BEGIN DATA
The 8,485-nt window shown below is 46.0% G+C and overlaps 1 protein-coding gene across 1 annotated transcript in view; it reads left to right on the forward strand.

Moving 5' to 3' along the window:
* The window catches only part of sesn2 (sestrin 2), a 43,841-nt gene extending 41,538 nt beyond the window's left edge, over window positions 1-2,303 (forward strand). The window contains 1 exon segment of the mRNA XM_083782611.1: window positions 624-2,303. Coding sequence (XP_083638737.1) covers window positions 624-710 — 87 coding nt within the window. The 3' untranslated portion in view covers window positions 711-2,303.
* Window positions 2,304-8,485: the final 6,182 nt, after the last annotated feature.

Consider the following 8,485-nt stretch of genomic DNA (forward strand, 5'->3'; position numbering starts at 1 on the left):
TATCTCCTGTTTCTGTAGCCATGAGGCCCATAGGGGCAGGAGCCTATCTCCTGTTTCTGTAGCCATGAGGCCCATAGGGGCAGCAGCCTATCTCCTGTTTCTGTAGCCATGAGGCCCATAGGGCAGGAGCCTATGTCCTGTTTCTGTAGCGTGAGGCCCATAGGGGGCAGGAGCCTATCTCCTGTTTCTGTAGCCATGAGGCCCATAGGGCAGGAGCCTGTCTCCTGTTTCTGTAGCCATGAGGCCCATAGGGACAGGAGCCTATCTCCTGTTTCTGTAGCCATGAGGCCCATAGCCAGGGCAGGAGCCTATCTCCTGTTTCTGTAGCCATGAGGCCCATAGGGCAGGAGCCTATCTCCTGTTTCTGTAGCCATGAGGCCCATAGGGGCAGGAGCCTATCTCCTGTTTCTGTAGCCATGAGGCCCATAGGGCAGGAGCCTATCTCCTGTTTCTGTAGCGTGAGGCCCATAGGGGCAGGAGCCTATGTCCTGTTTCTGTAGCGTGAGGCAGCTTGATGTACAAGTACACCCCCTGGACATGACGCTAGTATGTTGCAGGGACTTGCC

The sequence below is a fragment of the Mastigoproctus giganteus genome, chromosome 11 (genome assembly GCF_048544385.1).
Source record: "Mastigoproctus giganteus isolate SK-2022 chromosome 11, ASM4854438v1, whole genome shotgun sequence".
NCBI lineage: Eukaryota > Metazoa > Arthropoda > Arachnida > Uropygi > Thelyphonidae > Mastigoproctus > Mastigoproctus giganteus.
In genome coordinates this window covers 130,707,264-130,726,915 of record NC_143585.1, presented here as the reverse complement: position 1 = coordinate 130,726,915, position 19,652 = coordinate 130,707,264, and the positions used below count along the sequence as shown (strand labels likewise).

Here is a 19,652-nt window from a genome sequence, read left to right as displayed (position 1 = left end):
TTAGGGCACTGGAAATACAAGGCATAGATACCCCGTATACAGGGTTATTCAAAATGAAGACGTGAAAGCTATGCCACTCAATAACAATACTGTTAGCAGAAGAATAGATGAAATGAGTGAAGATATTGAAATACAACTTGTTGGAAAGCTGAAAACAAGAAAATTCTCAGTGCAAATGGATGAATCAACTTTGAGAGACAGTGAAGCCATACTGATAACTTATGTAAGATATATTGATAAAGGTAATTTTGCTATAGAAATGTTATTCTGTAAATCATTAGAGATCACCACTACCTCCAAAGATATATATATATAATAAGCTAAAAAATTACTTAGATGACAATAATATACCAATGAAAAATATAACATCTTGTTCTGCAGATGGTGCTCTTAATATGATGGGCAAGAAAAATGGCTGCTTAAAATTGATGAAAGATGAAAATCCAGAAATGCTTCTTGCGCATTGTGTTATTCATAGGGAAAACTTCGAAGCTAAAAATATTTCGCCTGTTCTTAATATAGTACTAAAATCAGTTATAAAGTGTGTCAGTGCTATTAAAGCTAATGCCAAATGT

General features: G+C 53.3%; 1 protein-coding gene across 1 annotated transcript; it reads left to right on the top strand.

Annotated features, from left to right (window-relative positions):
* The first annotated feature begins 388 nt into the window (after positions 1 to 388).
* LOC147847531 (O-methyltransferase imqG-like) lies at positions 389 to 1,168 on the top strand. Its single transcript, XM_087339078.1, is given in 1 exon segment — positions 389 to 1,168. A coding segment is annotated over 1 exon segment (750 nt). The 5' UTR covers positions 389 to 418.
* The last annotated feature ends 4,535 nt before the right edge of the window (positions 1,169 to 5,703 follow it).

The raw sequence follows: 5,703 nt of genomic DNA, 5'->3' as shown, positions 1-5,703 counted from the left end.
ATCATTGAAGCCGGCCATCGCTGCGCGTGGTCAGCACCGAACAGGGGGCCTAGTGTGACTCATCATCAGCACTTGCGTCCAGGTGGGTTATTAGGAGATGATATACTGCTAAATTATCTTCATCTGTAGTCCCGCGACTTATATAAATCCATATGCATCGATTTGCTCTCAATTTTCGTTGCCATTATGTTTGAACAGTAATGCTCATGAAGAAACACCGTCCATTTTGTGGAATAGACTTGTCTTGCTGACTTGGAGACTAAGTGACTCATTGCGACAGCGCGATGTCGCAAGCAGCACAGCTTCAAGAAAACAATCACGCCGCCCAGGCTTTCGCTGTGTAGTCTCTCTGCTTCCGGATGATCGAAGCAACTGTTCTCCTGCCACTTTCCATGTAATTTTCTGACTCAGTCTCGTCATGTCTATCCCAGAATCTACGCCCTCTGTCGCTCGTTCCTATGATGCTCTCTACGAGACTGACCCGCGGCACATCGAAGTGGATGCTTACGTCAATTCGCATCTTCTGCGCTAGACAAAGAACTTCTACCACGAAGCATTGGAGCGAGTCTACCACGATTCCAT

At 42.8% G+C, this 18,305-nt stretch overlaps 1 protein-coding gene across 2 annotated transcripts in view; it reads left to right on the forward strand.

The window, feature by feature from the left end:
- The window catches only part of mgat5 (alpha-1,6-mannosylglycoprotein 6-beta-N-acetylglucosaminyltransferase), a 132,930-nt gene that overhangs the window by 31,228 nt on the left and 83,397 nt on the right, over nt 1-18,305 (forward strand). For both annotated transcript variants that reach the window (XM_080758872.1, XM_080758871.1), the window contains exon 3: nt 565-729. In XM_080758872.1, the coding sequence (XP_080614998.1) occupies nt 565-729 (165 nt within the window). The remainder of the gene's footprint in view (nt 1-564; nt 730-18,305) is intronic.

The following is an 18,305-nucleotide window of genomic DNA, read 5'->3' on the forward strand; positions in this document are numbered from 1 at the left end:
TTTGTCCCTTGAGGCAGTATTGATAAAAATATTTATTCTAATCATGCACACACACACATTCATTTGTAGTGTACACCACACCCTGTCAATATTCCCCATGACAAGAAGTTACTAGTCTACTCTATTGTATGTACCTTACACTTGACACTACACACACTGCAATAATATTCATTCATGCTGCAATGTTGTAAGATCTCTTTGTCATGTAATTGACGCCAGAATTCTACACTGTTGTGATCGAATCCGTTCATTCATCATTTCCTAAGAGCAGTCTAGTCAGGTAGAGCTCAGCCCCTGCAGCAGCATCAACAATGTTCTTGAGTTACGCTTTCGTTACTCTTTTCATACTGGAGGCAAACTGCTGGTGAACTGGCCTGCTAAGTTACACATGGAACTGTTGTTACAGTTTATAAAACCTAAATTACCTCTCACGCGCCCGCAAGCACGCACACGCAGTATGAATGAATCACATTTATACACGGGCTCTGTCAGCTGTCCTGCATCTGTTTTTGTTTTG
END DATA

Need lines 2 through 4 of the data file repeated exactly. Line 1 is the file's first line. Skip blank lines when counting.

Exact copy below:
Moving 5' to 3' along the window:
* The window catches only part of sesn2 (sestrin 2), a 43,841-nt gene extending 41,538 nt beyond the window's left edge, over window positions 1-2,303 (forward strand). The window contains 1 exon segment of the mRNA XM_083782611.1: window positions 624-2,303. Coding sequence (XP_083638737.1) covers window positions 624-710 — 87 coding nt within the window. The 3' untranslated portion in view covers window positions 711-2,303.
* Window positions 2,304-8,485: the final 6,182 nt, after the last annotated feature.